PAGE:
Website Of the Week Award
©2006 by Richard Nolle
MAY 1, 2006 - Major Lunar Standstill could stand a little editing here and there, but it's a wonderfully and directly enlightening presentation of lunar declination regardless. It's an online version of Dr. Judith Young's January 2005 presentation to the American Astronomical Society meeting in San Diego, describing the 2006 peak in the 18.6-year lunar declination cycle. Dr. Young takes the seemingly abstract complexities of celestial mechanics and translates them into experiential markers we can all see and remember in the sky around us, along the lines of what our ancestors did centuries ago in monuments like Arizona's Casa Grande, New Mexico's Chaco Canyon, and England's Stonehenge. (Dr. Young has built her own such stone circle on the University of Massachussets Amherst campus.) In words and pictures, Major Lunar Standstill clearly explains what we see in the sky this year (and next), as the Moon hits its extreme distances north and south of the celestial equator.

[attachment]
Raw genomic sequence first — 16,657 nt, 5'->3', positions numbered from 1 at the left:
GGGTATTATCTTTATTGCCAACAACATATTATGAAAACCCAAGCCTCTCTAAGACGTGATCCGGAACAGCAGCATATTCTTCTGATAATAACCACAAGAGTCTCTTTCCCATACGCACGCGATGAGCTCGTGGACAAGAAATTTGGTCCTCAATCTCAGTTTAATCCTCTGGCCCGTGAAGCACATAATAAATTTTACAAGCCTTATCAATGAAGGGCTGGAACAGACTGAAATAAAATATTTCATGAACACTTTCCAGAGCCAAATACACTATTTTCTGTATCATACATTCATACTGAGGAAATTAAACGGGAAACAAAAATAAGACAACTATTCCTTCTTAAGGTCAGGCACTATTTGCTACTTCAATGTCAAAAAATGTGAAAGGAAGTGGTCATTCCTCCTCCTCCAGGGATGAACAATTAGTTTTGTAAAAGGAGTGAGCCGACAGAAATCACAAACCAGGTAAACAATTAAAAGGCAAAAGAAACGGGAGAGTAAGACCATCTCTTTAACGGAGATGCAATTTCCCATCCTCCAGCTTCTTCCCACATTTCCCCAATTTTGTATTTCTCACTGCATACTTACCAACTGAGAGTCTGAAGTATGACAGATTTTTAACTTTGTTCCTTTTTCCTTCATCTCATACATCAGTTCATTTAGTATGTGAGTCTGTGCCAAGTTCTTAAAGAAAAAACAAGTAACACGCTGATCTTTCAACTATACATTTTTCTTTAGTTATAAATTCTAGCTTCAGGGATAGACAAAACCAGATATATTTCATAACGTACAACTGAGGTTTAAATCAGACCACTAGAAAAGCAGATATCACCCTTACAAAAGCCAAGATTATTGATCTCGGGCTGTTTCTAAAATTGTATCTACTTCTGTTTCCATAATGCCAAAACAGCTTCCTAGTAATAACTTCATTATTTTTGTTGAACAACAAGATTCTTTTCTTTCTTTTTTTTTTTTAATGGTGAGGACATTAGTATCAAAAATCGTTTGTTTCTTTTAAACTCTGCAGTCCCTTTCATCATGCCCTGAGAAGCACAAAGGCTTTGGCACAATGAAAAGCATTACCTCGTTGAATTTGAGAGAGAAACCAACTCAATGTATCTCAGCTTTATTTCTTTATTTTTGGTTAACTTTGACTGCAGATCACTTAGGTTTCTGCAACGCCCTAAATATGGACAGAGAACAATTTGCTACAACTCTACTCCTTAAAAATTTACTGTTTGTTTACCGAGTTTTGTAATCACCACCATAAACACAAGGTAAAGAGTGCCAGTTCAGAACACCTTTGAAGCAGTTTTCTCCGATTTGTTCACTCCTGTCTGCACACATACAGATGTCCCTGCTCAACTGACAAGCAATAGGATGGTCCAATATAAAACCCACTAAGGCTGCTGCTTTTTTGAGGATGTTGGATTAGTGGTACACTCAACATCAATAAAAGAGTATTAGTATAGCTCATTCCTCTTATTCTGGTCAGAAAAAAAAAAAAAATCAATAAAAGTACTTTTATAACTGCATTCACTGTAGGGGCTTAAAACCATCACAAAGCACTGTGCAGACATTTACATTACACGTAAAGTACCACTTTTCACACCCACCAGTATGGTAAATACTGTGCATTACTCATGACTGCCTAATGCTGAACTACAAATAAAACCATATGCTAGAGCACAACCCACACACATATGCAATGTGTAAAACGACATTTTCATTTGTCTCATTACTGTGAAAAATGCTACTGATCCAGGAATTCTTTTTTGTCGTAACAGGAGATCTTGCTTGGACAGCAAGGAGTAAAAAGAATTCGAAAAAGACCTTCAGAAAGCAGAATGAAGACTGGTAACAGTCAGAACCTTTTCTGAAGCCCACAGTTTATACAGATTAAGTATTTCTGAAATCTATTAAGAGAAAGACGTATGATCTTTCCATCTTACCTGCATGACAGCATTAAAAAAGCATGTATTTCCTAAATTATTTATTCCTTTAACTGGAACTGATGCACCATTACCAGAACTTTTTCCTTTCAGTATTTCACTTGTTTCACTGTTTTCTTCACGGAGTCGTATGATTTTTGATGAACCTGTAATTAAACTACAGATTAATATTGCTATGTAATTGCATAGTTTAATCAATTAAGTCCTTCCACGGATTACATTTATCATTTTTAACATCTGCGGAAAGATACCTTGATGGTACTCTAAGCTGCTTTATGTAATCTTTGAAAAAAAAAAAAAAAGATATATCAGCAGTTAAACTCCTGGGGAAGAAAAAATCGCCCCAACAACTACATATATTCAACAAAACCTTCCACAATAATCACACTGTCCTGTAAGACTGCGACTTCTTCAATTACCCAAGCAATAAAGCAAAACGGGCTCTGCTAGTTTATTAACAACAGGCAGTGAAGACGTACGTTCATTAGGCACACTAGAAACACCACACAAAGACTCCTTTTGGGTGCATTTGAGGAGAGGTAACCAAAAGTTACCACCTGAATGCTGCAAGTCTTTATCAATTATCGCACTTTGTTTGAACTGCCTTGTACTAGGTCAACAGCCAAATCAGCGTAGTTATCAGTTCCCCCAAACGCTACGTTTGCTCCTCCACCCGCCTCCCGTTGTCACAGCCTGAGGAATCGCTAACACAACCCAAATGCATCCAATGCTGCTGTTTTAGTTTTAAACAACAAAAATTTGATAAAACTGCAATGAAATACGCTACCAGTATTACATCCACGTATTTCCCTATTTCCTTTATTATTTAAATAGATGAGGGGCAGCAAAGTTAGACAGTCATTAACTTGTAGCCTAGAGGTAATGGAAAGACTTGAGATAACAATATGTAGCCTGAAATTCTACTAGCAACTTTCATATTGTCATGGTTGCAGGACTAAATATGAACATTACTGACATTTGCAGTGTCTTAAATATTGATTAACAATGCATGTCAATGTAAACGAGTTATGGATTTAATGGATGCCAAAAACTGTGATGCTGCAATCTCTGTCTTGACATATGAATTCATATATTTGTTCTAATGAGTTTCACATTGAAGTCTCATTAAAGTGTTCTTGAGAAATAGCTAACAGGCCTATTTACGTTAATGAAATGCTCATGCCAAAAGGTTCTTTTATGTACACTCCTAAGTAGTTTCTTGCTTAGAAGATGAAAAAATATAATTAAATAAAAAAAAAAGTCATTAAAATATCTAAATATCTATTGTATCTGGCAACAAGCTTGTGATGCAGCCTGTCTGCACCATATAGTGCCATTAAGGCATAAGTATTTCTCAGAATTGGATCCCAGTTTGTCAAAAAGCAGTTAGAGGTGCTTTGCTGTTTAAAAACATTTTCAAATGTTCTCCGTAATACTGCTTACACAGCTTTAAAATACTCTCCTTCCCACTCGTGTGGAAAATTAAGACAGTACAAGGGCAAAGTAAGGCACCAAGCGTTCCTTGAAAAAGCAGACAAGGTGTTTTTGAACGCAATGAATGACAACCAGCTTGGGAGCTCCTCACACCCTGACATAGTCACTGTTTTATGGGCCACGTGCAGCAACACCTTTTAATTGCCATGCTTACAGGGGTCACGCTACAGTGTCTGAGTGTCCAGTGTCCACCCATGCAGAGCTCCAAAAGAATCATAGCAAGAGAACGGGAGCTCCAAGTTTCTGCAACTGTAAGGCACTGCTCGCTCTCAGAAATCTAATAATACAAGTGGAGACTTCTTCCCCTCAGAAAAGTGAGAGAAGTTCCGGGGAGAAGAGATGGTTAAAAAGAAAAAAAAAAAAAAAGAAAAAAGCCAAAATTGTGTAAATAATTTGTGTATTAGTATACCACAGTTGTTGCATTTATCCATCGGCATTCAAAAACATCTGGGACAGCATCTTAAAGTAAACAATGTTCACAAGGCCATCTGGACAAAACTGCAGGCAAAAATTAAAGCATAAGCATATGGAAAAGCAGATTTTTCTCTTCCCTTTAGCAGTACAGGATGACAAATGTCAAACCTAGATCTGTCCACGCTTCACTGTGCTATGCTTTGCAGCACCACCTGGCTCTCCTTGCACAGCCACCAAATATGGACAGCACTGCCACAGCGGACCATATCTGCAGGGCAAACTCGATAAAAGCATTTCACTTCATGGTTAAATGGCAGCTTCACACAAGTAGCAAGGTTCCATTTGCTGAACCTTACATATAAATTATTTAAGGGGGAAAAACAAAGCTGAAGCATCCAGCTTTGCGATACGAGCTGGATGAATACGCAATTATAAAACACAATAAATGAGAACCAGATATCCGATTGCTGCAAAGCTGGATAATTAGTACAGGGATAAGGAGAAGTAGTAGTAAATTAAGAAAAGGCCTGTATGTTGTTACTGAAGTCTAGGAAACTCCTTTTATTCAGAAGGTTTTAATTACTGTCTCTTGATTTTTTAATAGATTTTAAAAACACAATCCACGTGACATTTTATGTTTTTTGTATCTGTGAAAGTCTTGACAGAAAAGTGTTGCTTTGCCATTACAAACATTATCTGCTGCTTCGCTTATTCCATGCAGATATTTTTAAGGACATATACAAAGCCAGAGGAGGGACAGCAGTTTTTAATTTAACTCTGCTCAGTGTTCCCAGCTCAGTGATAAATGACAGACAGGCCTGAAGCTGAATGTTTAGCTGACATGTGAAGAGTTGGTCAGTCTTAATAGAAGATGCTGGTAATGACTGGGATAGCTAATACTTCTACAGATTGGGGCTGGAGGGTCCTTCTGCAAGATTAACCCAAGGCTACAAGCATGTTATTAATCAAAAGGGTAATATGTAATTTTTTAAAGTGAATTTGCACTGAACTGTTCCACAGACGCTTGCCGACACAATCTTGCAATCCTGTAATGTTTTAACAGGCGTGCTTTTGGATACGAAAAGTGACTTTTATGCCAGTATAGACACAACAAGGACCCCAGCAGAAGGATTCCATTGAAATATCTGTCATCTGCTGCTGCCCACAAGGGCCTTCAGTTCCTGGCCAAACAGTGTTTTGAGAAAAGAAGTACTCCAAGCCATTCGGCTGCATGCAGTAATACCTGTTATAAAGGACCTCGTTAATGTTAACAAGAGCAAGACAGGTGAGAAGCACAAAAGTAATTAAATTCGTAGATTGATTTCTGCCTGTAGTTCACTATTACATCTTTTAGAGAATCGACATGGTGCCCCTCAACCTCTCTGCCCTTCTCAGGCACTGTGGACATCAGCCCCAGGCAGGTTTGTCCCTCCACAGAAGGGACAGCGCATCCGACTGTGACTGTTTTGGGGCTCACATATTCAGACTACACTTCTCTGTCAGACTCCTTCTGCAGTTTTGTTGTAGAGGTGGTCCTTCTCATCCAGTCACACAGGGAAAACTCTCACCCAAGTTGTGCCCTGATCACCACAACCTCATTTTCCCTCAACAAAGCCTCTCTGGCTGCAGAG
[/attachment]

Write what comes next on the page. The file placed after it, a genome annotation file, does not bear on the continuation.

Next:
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||Richard Nolle, Certified Professional Astrologer
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